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Old 04-11-2013, 08:56 AM
 
Location: Stuck on the East Coast, hoping to head West
3,785 posts, read 8,775,084 times
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I do not like heat pumps. They have two parts: an outdoor unit and an indoor unit. The air is pumped into the house and then heated or cooled. These units run year round (except for those rare days when you don't need heat or a/c). That is a lot of wear and tear on it. Mine only last about 12 years, on average. It costs thousands to replace. Also, older ones are being phased out because of the outlaw of one of the coolants. So then you have to replace as opposed to repair. When I replaced my last one, about a year ago, they had changed the vent systems so I had to have my vent system redone, too.

I don't find them efficient. If you have, say oil heat, not air is pumped out. With a heat pump, if you have it set the heat set at 68, that's the temperature of the air as its forced out. Same with a/c. May not sound like a big deal, but you really can tell. My emergency heat has only kicked on a handful times in the 20 years I've been dealing with heat pumps.

Good luck finding a home without them.
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Old 04-11-2013, 11:55 AM
 
342 posts, read 1,294,147 times
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Quote:
Originally Posted by bande1102 View Post
I do not like heat pumps. They have two parts: an outdoor unit and an indoor unit. The air is pumped into the house and then heated or cooled. These units run year round (except for those rare days when you don't need heat or a/c). That is a lot of wear and tear on it. Mine only last about 12 years, on average. It costs thousands to replace. Also, older ones are being phased out because of the outlaw of one of the coolants. So then you have to replace as opposed to repair. When I replaced my last one, about a year ago, they had changed the vent systems so I had to have my vent system redone, too.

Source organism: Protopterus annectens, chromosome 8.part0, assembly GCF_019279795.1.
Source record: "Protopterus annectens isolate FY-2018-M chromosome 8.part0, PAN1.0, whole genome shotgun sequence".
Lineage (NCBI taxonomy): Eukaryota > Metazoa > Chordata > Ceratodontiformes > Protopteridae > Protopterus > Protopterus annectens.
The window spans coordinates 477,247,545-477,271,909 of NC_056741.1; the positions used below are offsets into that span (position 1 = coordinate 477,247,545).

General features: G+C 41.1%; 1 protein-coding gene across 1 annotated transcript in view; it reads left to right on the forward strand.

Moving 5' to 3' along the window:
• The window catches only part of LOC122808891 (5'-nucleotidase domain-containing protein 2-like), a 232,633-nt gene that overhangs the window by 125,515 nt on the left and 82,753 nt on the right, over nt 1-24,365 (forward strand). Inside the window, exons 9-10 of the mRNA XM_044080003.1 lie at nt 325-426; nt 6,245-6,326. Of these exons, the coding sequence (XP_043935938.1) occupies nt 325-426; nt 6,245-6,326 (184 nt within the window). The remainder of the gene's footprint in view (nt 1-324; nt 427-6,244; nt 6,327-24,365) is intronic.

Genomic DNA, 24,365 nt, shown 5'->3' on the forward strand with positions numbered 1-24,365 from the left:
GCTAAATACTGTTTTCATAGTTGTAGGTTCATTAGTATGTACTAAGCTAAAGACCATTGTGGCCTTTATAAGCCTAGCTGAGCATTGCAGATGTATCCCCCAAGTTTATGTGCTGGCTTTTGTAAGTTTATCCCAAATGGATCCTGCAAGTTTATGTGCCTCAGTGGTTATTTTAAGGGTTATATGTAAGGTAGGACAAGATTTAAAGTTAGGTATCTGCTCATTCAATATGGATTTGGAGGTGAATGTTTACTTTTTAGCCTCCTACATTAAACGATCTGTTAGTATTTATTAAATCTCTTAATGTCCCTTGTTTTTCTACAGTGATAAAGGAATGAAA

I don't find them efficient. If you have, say oil heat, not air is pumped out. With a heat pump, if you have it set the heat set at 68, that's the temperature of the air as its forced out. Same with a/c. May not sound like a big deal, but you really can tell. My emergency heat has only kicked on a handful times in the 20 years I've been dealing with heat pumps.

Good luck finding a home without them.
The setpoint of the thermostat has nothing to do with the temperature of the air "as its forced out".
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Old 04-11-2013, 01:10 PM
 
Location: Fort Worth, TX
9,397 posts, read 13,245,310 times
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Originally Posted by goldenage1 View Post
The availablity of natural gas follows strange patterns also. For example, most of Ellicott City has natural gas, but there places where there is no alternative but a heat pump. On the whole, I would prefer natural gas, as the air feels warmer out of the vents.

What the OP should really avoid are those electric baseboard heaters. Some cheap, older homes have them, and they are more expensive to run than heat pumps.
Yeah, I've noticed that with gas as well. It seems like a lot of new developments don't have gas, perhaps because the developer doesn't want to pay to have a gas line brought out. It's a shame really, since gas ranges are also far better than electric ranges.